Article by Sean Sarian
Many industry experts predicted that iPhones would replace many common electronics and they already have before they even came out in 2007. Smart phones using Windows CE and the old Palm OS had existed for years but they were business-consumer products and were far from ubiquitous. Few people owned smart phones then and the ones who did wanted them primarily to receive email and go online.
The experts were right and iPhones have replaced a lot of common electronics such as PDA’s and GPS devices. Even the iPod hasn’t been immune. But the iPhone has yet to erradicate universal remotes, even though iPhone universal remote controls that works with your iPhone, iPad, and iPod touch started to be developed before the iPhone came out over five years ago.
Why haven’t iPhones completely replaced URC’s?
Navigation systems don’t even require connection with the GPS network in space, though they can use GPS to locate your position. If you’re near three or more cell towers, your phone can triangulate your position by measuring how far away you are from each tower. They also surreptitiously make WiFi “maps” and measure how close you are to WiFi nodes. According to the Apple site, “iPhone pinpoints your location quickly and accurately using a combination of GPS, Wi-Fi, and cellular towers.”
This seems like a much more complex thing to do than just controlling a TV and building a touchscreen remote control interface. And it is: Apple had to map out WiFi networks throughout the nation to get the WiFi map. Connecting to GPS can drain your battery life so they needed to develop good batteries to make this feasible. Plus, cell network coverage is spotty in many areas and relying solely on cell towers can be imprecise.
However, controlling most electronics requires additional hardware that makes iPhones more expensive to build. TV’s, stereos, and most other home electronics are controlled by infrared whereas the iPhone can only connect to electronics via WiFi, Bluetooth, and directly through an IP address if you have a data plan.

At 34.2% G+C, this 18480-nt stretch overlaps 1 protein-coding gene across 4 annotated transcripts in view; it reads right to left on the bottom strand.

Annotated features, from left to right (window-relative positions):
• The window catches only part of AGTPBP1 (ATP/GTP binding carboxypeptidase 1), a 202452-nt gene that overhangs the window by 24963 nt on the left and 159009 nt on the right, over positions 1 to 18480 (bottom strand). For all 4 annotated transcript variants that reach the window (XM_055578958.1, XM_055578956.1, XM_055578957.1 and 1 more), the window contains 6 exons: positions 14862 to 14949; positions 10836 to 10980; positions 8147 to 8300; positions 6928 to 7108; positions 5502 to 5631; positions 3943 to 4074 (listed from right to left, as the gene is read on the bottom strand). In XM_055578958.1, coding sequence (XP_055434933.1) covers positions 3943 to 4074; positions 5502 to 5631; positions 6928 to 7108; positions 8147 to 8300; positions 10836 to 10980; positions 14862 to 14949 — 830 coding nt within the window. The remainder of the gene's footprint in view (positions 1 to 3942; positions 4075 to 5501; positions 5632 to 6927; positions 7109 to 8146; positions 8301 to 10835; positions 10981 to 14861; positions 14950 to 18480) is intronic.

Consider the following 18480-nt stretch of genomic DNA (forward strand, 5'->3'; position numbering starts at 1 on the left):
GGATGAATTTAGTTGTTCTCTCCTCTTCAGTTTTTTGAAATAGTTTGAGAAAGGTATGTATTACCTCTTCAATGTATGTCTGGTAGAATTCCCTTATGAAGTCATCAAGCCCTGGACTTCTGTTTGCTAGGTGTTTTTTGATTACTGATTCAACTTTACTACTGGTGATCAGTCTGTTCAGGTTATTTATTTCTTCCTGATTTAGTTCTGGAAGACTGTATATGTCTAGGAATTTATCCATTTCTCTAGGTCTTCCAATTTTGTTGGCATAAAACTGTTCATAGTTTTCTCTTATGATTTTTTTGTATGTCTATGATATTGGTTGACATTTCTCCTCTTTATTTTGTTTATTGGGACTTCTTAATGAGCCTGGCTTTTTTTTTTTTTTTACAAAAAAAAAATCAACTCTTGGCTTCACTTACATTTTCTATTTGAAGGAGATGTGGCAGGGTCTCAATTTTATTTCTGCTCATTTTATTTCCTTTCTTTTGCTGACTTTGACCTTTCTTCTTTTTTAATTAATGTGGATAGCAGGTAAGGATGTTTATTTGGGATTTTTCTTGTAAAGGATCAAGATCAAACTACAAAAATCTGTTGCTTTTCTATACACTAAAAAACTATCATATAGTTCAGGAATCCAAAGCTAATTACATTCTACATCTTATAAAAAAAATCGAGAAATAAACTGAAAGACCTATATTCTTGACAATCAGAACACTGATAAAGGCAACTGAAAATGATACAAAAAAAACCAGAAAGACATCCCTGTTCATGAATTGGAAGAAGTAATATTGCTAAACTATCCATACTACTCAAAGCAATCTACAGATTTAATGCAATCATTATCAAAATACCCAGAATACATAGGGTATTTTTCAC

This means that your phone can only send signals to infrared receivers through a bridge. The bridge connects your phone to an IR transmitter via WiFi or IP, and the transmitter sends signals to your electronics’ IR receivers. Here’s an example of how one popular iPhone IR bridge/universal remote control called RedEye works:
Advantages over traditional remotes
The requirement for extra hardware has prevented iPhone universal remotes from eradicating physical URC’s, even though iPhone ones have advantages that can’t be obtained through traditional remotes. For example, they also let you turn an unlimited number of iPhones into remotes. Also, because the transmitter is stationary, there doesn’t have to be a line of site between your iPhone and your device’s IR receiver to control it as long as the transmitter is aimed at it. This lets turn up the volume when you leave the room so you can still hear what’s going on, or turn off the TV to save electricity if you walk away and don’t come back. Perhaps time will make traditional URC’s as obsolete as the standalone iPod.